Andrew Jackson was a prankster. He often stopped at Hale Springs Tavern in Rogersville to spend the night on his way to Washington from the Hermitage. One night a fancy English fellow came in and asked for a private room. The innkeeper, Joseph Rogers, told him they only had a common room where he and his attendant could sleep. That would not do, the man said. Andrew Jackson told Mr. Rogers he would prepare a private room for the guest.

Later in the day, Mr. Jackson walled up to the man and said, "Your private room awaits you." He led the man to the barn where he had prepared a stall with new hay. He bowed to the man and said, "Your private room, sir." Needless to say, the man stayed in the common room.

Now that we live in Kentucky, I'm learning a whole new history lesson. Mantle Rock is an amazing place for me. I see where hundreds of Indians spent the winter during the Trail of Tears. I am awed by the sight. Most slept in the open during that winter and many died. There are so many new things to learn and I am enjoying my history lessons all over again.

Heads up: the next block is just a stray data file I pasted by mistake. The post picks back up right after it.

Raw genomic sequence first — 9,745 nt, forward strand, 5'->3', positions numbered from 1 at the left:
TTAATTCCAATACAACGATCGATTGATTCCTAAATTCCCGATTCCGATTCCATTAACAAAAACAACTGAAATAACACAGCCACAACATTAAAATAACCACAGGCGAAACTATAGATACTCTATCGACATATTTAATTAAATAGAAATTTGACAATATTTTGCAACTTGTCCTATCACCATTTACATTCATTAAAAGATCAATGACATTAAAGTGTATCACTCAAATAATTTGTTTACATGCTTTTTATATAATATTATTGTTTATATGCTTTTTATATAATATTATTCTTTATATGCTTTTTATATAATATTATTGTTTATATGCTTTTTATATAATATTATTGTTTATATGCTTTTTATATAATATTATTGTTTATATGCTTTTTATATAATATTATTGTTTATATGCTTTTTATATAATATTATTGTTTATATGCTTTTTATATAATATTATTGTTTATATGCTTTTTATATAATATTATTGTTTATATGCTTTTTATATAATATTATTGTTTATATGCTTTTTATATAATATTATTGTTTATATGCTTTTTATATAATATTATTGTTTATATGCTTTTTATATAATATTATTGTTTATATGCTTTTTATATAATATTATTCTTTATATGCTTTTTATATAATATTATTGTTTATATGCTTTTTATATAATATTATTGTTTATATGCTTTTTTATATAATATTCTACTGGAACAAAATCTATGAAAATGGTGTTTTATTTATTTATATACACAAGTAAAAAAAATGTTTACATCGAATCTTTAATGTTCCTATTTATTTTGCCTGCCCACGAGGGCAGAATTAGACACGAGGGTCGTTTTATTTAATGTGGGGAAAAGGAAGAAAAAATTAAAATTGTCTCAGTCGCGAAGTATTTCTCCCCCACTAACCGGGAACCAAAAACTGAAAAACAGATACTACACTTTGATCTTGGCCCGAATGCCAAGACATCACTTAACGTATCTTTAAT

Have a nice day and enjoy the world around you.

Friday, April 8, 2011

Tomorrow's Garden

Tomorrow's Garden, by Amanda Cabot, is the best book I have read by Amanda. Each book in the Texas Dreams Trilogy has been good, but this one is wonderful I give it five stars.

This is about Harriet Kirk, a school teacher raising her five brothers and sisters. Everyone in the town of Fortune thought she was rich, but she wasn't. Her father had drunk and gambled the money away. She takes a job in Ladreville, TX. Ladreville was settled by both French and German immigrants.

Most of the characters in the other two books, Paper Roses and Scattered Petals are in this book also. The one who takes center stage is Lawrence Wood, a former Texas Ranger. He is now mayor/sheriff of this small town.